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[Editorial] New Real Estate Policy Could Send Taxes Soaring

[Editorial] New Real Estate Policy Could Send Taxes Soaring

Posted November. 10, 2005 03:34,   


The government’s new real estate policy designed to stabilize apartment prices is fueling the rise in pre-sale apartment prices.

When the comprehensive real estate policy released by the government on August 31 is enacted, developers will be placed under heavier tax burdens, including revived development taxes as well as newly-imposed infrastructure taxes. The striking similarities that the two types of taxes share are causing controversy that the new policy is introducing double taxes, which will be heavy. Infrastructure taxes are also similar to the urban planning tax in its nature.

If the new policy is passed, a developer of a 32-pyeong apartment in Gangnam will be required to pay 16 million won in double taxes. And a five-floor building with the floor space of 1,000 pyeong in Myungdong will cost five billion won for construction and eight billion won in taxes.

This is ridiculous. An excessive amount of taxes will be added to pre-sale prices, driving up apartment prices. All charges which are quasi taxes in their nature should be levied only in exceptional cases. Double taxation should be allowed only under a limited number of unavoidable circumstances.

Developers argue that the infrastructure tax system, if legislated, would double the tax burdens imposed on them. And they say that it will not only push up pre-selling prices, but also strangle the supply of houses, causing a surge in apartment prices in the long-term.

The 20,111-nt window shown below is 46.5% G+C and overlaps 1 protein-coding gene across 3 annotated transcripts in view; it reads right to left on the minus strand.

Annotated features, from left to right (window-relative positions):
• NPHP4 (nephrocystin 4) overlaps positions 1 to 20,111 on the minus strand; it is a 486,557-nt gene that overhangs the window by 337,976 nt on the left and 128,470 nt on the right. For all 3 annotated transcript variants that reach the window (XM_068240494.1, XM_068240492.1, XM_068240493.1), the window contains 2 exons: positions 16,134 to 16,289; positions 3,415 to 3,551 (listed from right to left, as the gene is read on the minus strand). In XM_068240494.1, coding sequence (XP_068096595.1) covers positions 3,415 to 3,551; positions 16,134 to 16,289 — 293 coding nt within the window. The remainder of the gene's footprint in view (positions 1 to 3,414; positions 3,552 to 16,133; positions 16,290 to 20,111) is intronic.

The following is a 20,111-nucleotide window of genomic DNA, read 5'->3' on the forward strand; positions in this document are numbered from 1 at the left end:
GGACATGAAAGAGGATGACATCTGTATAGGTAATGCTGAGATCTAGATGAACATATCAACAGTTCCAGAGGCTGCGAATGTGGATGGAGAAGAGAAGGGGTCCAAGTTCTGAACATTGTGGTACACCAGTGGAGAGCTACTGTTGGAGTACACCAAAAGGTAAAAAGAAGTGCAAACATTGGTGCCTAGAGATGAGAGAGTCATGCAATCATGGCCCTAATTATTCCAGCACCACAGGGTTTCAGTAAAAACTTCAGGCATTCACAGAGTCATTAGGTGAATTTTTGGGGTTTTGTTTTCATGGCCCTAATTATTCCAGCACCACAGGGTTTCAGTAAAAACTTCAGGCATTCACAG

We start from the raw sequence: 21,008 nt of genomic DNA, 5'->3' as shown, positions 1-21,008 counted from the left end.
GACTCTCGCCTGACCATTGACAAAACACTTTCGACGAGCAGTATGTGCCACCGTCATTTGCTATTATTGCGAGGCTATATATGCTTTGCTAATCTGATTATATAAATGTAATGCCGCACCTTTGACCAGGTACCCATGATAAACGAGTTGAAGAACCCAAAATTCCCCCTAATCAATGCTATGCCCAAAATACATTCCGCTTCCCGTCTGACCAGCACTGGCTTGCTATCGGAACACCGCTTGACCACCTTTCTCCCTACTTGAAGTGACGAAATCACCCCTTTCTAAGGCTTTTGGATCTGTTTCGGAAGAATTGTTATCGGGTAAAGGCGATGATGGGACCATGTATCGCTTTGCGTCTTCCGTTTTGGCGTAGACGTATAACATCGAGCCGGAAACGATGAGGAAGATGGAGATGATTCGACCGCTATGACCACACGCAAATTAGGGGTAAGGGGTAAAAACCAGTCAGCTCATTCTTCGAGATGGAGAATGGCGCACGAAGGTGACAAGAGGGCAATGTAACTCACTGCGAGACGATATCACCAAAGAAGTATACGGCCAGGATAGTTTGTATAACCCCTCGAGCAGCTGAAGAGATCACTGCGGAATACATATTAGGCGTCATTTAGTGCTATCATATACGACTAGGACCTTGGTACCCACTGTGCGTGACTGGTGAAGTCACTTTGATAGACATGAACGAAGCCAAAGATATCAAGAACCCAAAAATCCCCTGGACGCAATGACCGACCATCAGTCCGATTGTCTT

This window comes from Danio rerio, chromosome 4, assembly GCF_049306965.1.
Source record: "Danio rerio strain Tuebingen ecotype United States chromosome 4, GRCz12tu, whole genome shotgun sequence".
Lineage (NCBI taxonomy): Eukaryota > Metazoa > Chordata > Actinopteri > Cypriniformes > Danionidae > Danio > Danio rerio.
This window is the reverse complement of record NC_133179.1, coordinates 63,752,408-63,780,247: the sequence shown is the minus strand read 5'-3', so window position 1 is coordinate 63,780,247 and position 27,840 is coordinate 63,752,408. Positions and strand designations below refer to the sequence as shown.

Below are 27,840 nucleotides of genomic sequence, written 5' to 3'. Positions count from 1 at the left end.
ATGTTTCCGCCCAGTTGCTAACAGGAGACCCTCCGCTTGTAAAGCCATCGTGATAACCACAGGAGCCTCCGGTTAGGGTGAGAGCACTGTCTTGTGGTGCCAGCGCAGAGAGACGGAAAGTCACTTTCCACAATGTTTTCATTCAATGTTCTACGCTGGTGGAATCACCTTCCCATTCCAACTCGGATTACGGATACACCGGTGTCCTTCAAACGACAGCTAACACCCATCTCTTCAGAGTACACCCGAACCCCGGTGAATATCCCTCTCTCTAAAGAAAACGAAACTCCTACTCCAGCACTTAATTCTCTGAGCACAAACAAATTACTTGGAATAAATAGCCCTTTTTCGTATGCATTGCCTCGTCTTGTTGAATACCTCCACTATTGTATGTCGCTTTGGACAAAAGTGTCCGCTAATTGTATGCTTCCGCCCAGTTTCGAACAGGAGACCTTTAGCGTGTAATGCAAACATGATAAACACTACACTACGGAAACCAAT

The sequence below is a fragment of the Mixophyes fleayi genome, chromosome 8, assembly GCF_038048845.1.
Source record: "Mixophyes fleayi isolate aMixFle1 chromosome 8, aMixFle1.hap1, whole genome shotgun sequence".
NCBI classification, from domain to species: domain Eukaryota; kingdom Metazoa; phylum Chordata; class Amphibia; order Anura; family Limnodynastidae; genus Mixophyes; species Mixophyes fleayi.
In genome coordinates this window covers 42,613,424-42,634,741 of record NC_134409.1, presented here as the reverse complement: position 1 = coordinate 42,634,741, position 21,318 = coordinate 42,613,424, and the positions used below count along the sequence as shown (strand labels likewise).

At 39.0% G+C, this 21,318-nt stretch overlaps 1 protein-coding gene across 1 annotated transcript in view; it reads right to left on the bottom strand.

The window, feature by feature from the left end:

Apartment prices have stabilized in the metropolitan area, since the new policy was announced. But in provincial areas, property markets have been dangerously heating up. In some provincial cities, the pre-sell price per pyeong is approaching 20 million won, as the land prices have surged due to a slew of news, including the construction of a multi-functional administrative city, relocation of some public agencies from Seoul to local provinces, and the designation of candidates for business cities and innovation cities.

The cost-linked sale price system introduced for public housing projects and the newly adopted open cost structure policy have contributed to lowering pre-selling prices to a limited degree.

In contrast, skyrocketing land prices are pushing up pre-sale prices greatly. Concerns are being raised that bubble in the local apartment market will have a negative impact on the overall national economy.

The National Assembly should carefully review the new real estate policy, which is full of absurdities, such as infrastructure taxes and a 1% property tax.